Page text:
A common problem for folks working with Docker is accessing resources which require authentication during the image build step. A particularly common use case is getting access to private git repositories using ssh key-based authentication. Until recently there hasn’t been a great solution:
- you can embed secrets in your image, but now you can’t share the image with anybody.
- you can use build arguments, but this requires passing in an unenecrypted private key on the
docker buildcommand line, which is suboptimal for a number of reasons
- you can perform all the steps requiring authentication at runtime, but this can needlessly complicate your container startup process.
With Docker 18.09, there are some experimental features available that makes this much easier. You can read the official announcement here, but I wanted to highlight the support for ssh agent forwarding and private keys.
In order to use the new features, you first need to explicitly enable BuildKit support by setting
DOCKER_BUILDKIT=1 in your environment:
And to utilize the new
Dockerfile syntax, you need to start your
Dockerfile with this directive:
That instructs Docker to use the named image (
docker/dockerfile:1.0.0-experimental) to handle the image build process.
A simple example
The most common use case will probably be forwarding access to your local ssh agent. In order for the build process to get access to your agent, two things must happen:
RUNcommand that requires credentials must specify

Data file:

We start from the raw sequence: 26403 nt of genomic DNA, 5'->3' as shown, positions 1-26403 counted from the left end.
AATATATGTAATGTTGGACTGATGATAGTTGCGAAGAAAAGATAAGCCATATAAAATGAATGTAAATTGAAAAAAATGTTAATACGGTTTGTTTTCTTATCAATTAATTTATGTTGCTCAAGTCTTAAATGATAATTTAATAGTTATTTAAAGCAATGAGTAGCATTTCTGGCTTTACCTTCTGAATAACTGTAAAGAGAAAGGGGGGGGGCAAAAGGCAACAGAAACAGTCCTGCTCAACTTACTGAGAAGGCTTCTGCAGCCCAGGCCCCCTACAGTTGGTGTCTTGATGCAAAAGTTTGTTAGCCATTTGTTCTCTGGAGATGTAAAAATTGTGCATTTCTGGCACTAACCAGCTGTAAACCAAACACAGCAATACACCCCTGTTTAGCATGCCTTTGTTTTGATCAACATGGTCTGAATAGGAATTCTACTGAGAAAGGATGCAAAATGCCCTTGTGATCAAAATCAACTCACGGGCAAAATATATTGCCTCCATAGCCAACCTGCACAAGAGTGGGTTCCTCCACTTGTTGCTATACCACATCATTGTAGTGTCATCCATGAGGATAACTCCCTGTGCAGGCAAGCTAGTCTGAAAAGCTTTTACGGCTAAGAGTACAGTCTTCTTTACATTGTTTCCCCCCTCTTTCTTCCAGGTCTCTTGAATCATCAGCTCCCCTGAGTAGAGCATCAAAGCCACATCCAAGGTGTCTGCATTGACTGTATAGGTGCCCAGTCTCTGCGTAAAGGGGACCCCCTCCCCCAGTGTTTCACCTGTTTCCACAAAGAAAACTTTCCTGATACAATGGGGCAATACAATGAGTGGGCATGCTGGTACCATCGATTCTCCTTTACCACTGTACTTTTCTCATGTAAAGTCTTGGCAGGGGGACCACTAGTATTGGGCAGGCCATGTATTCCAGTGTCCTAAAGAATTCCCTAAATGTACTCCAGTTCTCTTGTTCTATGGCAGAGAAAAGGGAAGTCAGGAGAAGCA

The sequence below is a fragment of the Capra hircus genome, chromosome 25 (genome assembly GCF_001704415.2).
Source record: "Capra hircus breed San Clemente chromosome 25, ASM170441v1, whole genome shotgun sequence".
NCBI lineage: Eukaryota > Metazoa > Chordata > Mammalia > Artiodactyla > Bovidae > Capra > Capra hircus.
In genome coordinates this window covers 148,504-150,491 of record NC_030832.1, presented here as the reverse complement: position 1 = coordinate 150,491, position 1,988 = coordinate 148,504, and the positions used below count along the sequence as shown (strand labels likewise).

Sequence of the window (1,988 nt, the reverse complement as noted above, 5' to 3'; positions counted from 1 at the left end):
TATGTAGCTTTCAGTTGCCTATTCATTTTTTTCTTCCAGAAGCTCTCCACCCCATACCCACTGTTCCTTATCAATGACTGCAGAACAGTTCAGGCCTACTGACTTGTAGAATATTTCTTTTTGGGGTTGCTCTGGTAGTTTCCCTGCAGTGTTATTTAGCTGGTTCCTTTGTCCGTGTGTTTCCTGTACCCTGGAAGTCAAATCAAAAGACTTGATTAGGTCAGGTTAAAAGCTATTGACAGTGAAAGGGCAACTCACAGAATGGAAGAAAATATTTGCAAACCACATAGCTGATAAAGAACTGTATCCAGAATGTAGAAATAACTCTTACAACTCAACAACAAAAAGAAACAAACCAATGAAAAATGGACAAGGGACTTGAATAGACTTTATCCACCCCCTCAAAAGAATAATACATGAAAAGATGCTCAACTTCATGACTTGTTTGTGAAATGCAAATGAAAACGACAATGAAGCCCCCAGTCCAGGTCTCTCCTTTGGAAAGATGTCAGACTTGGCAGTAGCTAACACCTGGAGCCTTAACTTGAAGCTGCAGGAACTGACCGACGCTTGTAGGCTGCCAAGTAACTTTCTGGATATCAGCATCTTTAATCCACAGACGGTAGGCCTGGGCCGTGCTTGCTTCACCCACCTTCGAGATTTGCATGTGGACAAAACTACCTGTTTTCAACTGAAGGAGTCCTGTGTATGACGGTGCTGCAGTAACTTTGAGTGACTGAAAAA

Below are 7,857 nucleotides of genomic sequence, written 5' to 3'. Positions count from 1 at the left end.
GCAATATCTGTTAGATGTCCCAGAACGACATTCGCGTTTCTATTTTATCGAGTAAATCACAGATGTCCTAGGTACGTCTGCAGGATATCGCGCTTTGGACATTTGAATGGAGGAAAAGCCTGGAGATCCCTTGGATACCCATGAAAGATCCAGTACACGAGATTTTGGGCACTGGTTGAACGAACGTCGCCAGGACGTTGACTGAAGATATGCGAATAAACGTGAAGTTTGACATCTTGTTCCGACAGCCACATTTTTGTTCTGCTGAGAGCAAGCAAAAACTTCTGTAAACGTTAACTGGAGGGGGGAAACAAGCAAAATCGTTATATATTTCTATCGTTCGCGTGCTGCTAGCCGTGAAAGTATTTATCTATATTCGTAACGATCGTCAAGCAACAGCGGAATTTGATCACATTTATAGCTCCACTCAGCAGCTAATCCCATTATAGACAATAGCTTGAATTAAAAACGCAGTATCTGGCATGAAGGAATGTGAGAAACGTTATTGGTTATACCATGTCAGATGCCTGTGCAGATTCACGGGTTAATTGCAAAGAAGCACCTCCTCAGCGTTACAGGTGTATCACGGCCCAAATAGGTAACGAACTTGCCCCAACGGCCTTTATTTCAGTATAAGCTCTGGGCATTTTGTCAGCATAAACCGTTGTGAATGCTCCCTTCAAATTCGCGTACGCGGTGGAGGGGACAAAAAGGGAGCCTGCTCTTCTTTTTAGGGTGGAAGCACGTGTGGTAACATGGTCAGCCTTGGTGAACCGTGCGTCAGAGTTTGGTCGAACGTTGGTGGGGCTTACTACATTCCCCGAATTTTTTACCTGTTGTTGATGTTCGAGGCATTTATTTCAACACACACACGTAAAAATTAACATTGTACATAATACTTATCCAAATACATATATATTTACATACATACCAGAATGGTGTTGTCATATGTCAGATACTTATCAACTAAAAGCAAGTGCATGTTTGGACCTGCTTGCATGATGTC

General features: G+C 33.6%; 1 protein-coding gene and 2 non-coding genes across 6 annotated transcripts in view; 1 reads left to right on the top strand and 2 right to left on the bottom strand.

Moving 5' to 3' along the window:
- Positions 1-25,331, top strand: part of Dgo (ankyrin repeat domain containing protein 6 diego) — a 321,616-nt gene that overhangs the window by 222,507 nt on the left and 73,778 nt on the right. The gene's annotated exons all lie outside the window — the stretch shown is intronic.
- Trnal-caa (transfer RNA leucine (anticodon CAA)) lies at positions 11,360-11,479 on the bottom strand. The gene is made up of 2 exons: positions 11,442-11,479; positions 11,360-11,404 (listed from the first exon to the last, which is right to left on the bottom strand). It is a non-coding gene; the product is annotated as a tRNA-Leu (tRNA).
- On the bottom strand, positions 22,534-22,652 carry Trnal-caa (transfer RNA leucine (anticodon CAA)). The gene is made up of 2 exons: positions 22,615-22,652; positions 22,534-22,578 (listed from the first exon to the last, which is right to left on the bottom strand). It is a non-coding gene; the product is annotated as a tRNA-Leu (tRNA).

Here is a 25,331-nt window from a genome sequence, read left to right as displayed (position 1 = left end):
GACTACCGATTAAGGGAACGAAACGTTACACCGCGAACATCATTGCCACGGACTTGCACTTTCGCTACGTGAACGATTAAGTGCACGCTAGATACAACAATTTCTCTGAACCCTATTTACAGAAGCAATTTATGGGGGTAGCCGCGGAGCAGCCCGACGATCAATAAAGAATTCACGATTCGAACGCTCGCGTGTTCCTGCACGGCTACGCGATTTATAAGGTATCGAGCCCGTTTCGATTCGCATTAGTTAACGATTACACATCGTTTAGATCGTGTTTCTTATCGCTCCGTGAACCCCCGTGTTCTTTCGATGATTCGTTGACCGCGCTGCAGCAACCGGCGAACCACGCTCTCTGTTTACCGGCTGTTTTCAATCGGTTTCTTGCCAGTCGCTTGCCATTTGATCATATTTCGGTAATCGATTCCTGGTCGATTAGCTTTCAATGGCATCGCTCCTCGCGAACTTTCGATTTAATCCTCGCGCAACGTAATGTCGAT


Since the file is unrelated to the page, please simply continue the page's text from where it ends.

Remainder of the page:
--mount=type=sshin order to have access to the forwarded agent connection, and
You must pass an appropriate
--sshoption on the
docker buildcommand line. This is to prevent a Dockerfile from unexpectedly gaining access to your ssh credentials.
We can see this in action if we start with the following
# syntax=docker/dockerfile:1.0.0-experimental FROM alpine RUN apk add --update git openssh # This is necessary to prevent the "git clone" operation from failing # with an "unknown host key" error. RUN mkdir -m 700 /root/.ssh; \ touch -m 600 /root/.ssh/known_hosts; \ ssh-keyscan github.com > /root/.ssh/known_hosts # This command will have access to the forwarded agent (if one is # available) RUN --mount=type=ssh git clone email@example.com:moby/buildkit
If we run build the image like this…
export DOCKER_BUILDKIT=1 docker build --ssh default -t buildtest .
git clone operation will successfully authenticate with github using our ssh private key, assuming that we had one loaded into our local ssh agent.
But wait, there’s more
In the previous example line, the
--ssh default option requests
docker build to forward your default ssh agent. There may be situations in which this isn’t appropriate (for example, maybe you need to use a key that isn’t loaded into your default agent). You can provide the
--ssh option with one or more paths to ssh agent sockets or (unencrypted) private key files. Let’s say you have two service-specific private keys:
- For GitHub, you need to use
- For BitBucket, you need to use
You can provide the keys on the
docker build command line like this:
docker build --ssh github=$HOME/.ssh/github_rsa,bitbucket=$HOME/.ssh/bitbucket_rsa -t buildtest .
Then inside your
Dockerfile, you can use the
id=<name> parameter to the
--mount option to specify which key should be available to the
# syntax=docker/dockerfile:1.0.0-experimental FROM alpine RUN apk add --update git openssh # This is necessary to prevent the "git clone" operation from failing # with an "unknown host key" error. RUN mkdir -m 700 /root/.ssh; \ touch -m 600 /root/.ssh/known_hosts; \ ssh-keyscan github.com bitbucket.com > /root/.ssh/known_hosts # This command has access to the "github" key RUN --mount=type=ssh,id=github git clone firstname.lastname@example.org:some/project # This command has access to the "bitbucket" key RUN --mount=type=ssh,id=bitbucket git clone email@example.com:other/project
In this post I’ve looked specfically at providing
docker build with access to your ssh keys. Docker 18.09 also introduces support for exposing other secrets to the build process; see the official announcement (linked above) for details.